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|Newsletters: Drug Shortages: Up Close and Personal|
Drug Shortages: Up Close and Personal
Drug shortages and parenteral nutrition (PN) safety were in the spotlight when leaders from several organizations and home parenteral and enteral nutrition (HPEN) consumer representatives (including Oley) gathered at two major meetings in the Washington, D.C., area. The first-ever PN Safety Summit, hosted by the American Society for Parenteral and Enteral Nutrition (A.S.P.E.N.) on September 23, and the public workshop on drug shortages hosted by the Food and Drug Administration (FDA) on September 26, brought clinicians, consumers, advocates, FDA and industry representatives, and legislators together to address issues of critical importance to HPEN consumers.
"A.S.P.E.N.’s goal with the PN Safety Summit is to bring together all of the important stakeholders to develop recommendations to make PN the safest therapy that it can be, in order to improve patient outcomes,” said Peggi Guenter, PhD, RN, A.S.P.E.N.’s Director of Clinical Practice, Advocacy, and Research Affairs. This summit focused on recommendations in the areas of PN order prescribing, order review and verification, and compounding. We hope to summarize the recommendations in the newsletter and on our Web site once they’ve been published.
Also addressed at the summit was the ongoing shortage of vitamins, electrolytes, and other IV nutrition ingredients that has critically impacted HPN consumers nationwide. There are now nineteen PN components on the American Society of Health System Pharmacists’s shortages list.
Oley Executive Director Joan Bishop represented consumer interests at the summit meeting, and came away with the sense that there is no end to the shortages in sight. Oley is working closely with A.S.P.E.N. to help share HPEN consumer stories with the FDA and legislators to impress upon them the seriousness of the situation, and stands behind the recommendations A.S.P.E.N. has developed to address the shortages (see below).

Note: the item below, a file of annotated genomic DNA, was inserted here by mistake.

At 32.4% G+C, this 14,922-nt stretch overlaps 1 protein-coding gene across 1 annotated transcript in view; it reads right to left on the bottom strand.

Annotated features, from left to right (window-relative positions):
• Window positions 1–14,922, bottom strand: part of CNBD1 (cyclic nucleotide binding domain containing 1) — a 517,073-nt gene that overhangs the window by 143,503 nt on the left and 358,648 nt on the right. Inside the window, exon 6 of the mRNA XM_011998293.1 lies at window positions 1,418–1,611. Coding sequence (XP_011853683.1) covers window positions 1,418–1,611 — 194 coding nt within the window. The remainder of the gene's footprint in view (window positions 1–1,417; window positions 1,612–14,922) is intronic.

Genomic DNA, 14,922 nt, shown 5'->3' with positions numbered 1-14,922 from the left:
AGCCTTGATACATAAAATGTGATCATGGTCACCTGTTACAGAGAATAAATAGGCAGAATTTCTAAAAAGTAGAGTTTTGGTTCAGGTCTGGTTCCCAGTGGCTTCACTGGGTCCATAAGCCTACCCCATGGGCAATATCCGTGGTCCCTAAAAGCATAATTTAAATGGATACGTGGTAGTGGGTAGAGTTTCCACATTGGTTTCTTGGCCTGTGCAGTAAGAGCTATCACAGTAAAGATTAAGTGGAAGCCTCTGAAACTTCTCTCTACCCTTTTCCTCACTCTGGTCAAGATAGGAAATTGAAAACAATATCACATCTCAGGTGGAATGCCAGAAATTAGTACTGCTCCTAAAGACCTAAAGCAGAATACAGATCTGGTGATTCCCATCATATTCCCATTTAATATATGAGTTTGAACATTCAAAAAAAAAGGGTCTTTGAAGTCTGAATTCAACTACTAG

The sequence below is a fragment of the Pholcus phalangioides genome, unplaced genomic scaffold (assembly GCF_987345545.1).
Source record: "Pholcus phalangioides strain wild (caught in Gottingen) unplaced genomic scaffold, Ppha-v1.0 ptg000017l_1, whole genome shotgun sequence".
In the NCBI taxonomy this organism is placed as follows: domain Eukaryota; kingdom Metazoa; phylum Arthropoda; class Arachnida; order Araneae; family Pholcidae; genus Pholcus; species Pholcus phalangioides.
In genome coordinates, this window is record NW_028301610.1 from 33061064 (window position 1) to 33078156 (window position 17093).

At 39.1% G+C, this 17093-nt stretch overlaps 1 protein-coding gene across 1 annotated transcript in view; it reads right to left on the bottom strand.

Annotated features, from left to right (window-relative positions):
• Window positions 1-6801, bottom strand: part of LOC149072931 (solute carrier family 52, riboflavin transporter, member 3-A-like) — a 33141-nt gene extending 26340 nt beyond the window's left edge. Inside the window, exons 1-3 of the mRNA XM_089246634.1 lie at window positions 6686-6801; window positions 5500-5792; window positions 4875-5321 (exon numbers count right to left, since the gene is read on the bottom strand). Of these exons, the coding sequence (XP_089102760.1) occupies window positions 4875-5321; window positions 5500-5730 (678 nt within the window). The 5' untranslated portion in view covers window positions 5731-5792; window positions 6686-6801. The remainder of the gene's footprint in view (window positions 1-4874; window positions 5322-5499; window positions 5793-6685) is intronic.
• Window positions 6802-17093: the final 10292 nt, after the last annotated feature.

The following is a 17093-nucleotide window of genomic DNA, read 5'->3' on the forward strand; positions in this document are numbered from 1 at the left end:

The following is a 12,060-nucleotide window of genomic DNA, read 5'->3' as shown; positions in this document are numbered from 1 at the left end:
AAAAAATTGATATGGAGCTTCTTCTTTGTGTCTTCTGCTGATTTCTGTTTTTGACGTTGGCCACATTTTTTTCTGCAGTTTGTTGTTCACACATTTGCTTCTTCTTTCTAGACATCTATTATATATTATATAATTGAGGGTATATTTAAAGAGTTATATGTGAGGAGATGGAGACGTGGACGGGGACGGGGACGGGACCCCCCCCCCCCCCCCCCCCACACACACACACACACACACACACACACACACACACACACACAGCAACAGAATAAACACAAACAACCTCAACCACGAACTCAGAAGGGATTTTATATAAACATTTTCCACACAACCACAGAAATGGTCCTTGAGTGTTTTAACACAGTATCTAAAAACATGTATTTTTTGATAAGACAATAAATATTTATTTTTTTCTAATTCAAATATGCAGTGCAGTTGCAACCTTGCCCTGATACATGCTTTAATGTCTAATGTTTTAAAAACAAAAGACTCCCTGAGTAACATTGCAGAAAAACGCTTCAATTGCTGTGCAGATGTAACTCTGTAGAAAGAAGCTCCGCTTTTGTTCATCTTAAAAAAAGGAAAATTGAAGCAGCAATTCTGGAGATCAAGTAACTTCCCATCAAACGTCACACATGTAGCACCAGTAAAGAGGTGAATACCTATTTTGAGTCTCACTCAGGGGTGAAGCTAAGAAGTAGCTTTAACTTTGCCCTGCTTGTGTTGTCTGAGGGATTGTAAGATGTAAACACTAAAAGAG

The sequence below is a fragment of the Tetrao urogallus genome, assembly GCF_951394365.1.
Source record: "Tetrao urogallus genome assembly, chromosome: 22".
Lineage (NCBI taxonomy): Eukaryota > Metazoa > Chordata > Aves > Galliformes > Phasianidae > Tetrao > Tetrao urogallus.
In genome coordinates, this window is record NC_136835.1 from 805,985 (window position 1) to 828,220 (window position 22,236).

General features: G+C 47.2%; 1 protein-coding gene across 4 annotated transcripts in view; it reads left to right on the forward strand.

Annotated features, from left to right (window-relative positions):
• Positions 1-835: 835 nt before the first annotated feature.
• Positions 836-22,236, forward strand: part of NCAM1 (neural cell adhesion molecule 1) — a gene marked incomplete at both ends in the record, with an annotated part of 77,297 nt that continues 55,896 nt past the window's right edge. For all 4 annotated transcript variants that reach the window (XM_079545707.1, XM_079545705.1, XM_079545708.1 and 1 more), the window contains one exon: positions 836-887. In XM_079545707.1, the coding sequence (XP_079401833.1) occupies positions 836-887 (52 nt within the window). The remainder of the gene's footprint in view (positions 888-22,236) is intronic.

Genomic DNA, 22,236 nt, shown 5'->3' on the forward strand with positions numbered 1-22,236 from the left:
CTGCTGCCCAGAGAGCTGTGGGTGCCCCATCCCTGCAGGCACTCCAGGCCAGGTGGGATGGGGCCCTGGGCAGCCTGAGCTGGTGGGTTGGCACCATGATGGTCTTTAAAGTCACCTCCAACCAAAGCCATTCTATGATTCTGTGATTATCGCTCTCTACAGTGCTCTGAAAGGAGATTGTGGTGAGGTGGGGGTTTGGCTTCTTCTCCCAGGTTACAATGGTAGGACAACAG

Critical drug shortages, of course, extend beyond PN ingredients to include other medications HPEN consumers take, such as chemotherapy drugs, antibiotics, and blood pressure medications. A recent study by the American Hospital Association found that drug shortages within a six-month period led to 69 percent of patients receiving a less effective drug and 35 percent experiencing an adverse outcome.
Oley member Davi Cohen was among the many speakers presenting information at the FDA meeting. Davi did an outstanding job sharing her own experiences with HPN product shortages, as well as stories collected from other Oley members. Individually and collectively, the impact of your personal experiences is great. Please continue to forward your experiences to Oley.
More and more frequently, patient experiences are making it into the popular press. A recent story on National Public Radio (NPR), for example, led off with the story of a teenaged HPN consumer who was affected by the shortage of calcium gluconate. As the problem becomes more well-recognized, pressure will mount for the FDA to take action.
Some of the steps A.S.P.E.N. is taking include:
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